Colchester ZooWebsite


Maldon Rd
Stanway Colchester
Essex CO3 0SL
United Kingdom

Number of animals

5660 animals which represent 270 species make their home at Colchester Zoo.


Discovery Centre
In the discovery centre guests can have a go at handling bugs such as stick insects, snails and hissing cockroaches. You can also look at touch tables and have a feel of crocodile skin, seal fur or a spiders skin. You can also view snakes and spiders in enclosures or get your face painted.

Lost Madagascar Train
The lost Madagascar train is a land train journey around a section of the park that leads to the lemur walkthrough enclosure.

Jungle Tumble Soft Play Complex
Jungle tumble soft play allows children up to 14 years old to play on projected games, crawl in tunnels and swing on ropes as well as racing on the slides. Under 3s have a special space where they can play with blocks, walk on a piano and play in the ball pit.

Adventure Play Areas
The zoo has 4 playgrounds where kids can let off some steam on slides and lookout towers.

Sensation Station
In this space you can interact with reptiles and exotic snakes. Kids can also interact with rabbits and turtles.

-Please check the website for accurate details, prices, terms and conditions-

The Size of the zoo

Colchester Zoo is situated on 24ha (60 acres) of land.


Colchester Zoo has its roots in the 2nd June 1963 opening of Stanway Hall Park Zoo.

Stanway Hall was incredibly successful throughout the 1960s with many of the animals being celebrities who appeared in movies and commercials. This meant many people flocked to see the stars. One of the main attraction was Rajah, a lion who appeared in some of the Tarzan films.

Throughout the 1970s the star power with the lions continued. The main attraction at that time was Simba the largest captive lion to have ever lived. Also during this period three zeedonks (a cross between a zebra and a donkey) were born.

Visitors numbers declined during the 1970s and 1980s with the zoo’s condition following that trend. 1981s Zoo Licensing Act also meant that a range of improvements needed to be made so the zoo could get a license. The owner at the time was Frank Farrar and he could not afford the improvements. This problem led him to sell the zoo.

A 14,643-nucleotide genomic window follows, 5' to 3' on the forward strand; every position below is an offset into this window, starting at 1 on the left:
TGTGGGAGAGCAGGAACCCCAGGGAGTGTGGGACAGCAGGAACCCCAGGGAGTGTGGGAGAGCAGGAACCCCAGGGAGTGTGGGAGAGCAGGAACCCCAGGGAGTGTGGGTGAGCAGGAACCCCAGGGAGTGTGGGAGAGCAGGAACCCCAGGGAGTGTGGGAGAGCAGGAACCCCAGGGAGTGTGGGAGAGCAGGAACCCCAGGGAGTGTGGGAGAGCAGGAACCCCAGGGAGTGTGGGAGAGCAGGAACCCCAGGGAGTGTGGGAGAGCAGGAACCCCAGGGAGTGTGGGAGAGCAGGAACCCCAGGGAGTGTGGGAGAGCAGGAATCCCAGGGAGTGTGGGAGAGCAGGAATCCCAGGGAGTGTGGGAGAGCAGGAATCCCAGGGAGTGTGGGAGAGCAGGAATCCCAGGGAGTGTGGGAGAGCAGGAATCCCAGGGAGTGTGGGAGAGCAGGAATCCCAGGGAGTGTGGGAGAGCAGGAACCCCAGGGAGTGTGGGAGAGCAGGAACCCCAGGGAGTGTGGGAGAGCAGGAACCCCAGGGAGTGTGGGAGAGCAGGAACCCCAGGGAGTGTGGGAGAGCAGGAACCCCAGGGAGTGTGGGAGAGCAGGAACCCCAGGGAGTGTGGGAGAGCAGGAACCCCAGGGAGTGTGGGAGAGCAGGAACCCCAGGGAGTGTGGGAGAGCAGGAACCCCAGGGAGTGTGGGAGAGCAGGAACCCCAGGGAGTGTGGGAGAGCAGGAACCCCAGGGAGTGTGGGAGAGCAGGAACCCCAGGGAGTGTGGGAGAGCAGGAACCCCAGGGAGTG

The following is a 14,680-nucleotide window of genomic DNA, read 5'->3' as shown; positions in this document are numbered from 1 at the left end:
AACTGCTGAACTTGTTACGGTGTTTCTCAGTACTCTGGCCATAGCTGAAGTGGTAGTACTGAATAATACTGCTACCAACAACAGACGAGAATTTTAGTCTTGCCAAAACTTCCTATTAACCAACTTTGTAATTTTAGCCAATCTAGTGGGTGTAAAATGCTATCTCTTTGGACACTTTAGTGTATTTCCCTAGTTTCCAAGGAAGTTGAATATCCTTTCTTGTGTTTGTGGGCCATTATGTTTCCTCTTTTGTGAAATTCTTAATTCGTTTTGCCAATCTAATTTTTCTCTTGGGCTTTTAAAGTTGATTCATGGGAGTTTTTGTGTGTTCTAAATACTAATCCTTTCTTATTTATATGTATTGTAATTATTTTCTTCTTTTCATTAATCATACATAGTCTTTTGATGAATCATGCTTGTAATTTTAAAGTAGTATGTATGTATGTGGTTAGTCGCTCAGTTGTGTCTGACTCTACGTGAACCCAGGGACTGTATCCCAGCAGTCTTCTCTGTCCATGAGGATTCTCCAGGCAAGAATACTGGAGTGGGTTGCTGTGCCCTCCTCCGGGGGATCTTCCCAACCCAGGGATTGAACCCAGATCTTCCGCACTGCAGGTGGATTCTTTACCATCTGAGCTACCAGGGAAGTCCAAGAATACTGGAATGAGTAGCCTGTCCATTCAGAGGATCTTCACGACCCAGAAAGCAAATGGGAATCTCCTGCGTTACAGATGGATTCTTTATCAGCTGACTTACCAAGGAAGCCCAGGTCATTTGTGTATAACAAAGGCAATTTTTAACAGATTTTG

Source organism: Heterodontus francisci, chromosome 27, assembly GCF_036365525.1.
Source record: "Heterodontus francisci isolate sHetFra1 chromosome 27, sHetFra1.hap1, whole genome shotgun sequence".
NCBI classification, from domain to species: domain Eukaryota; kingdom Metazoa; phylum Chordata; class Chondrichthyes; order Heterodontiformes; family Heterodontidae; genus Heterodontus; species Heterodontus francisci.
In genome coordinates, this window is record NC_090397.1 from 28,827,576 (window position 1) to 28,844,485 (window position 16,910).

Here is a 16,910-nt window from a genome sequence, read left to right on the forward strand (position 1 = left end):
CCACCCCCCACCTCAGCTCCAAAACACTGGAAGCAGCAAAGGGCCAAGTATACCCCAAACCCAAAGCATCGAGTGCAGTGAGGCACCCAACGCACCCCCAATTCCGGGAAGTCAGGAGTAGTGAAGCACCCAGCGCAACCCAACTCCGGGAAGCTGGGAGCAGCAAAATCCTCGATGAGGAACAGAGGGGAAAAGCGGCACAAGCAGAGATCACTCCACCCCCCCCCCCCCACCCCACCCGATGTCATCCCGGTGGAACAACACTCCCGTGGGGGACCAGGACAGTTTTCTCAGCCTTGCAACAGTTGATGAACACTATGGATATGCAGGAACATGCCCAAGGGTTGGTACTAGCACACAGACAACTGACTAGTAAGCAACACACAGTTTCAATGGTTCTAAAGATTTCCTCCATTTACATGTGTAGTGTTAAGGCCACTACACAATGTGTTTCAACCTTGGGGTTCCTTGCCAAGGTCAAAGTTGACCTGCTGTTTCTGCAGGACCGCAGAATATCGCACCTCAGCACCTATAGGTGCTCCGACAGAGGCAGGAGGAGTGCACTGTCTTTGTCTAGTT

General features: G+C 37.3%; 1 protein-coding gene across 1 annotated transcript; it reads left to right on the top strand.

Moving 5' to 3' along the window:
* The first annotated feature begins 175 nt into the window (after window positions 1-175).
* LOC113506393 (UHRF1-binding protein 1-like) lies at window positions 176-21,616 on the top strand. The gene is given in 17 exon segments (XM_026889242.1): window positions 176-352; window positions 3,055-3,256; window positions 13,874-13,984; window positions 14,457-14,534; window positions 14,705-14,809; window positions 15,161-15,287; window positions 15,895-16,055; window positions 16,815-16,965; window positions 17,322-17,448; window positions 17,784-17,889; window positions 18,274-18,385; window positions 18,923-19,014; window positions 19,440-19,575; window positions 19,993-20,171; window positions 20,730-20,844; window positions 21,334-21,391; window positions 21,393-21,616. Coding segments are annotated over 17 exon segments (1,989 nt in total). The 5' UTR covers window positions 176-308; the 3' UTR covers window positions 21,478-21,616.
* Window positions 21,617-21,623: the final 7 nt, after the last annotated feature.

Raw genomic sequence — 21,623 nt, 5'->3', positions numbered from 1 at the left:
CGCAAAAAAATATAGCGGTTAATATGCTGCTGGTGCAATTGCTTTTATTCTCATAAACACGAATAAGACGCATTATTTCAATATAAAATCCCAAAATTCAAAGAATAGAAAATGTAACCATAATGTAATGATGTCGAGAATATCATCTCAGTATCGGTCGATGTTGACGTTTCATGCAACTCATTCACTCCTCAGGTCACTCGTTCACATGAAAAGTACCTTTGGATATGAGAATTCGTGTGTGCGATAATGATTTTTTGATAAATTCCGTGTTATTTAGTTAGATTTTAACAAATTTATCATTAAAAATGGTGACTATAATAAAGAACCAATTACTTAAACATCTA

In 1983 the zoo was taken over by the Tropeano family. They invested thousands of pounds into getting the zoo license ready as well as adding more animals. A major addition were Tanya and Zola, the African elephants, who were rescued from a Southern African cull.

In 1987 a hurricane occurred destroying many of the enclosures and trees. The park also lost power for 6 days. Luckily the British Army lent them a generator that saved the delicate zoo animals.

In the 1990s a major improvement was made to the zoo with 20 acres of land purchased. This led to the Elephant Kingdom, Kingdom of the Wild and Edge of Africa being created.

During 2001 a major issue occurred that almost meant the end of the zoo. This was due to a foot and mouth out-break during which the zoo closed. This closure meant large amounts of lost revenue with donations from the community allowing the zoo to remain open.

In 2002 Kito the African elephant was born. He was the first British elephant born through artificial insemination.

2004 saw the zoo opened Playa Patagonia which won the best new enclosure in the awards run by the Federation of Zoological Gardens of Great Britain and Ireland.

The zoo’s charity Action for the Wild was started in 1993 and in 2004 was registered. During 2005 3 farms were purchased by the zoo which were transformed into the UmPhafa Private Nature Reserve in South Africa. Onto this reserve they have released zebra, rhino, giraffe and a range of other species.

In 2009 Colchester Zoo bred the first white rhino calf born via artificial insemination in the UK.

Star Animals

Sasha the white tiger Sasha the white tiger lived at Colchester Zoo between 1998 and 2010. He was well loved by keepers and visitors. One of the reasons he was well known was due to the controversy when he killed his mate. After this he lived alone for the rest of his life.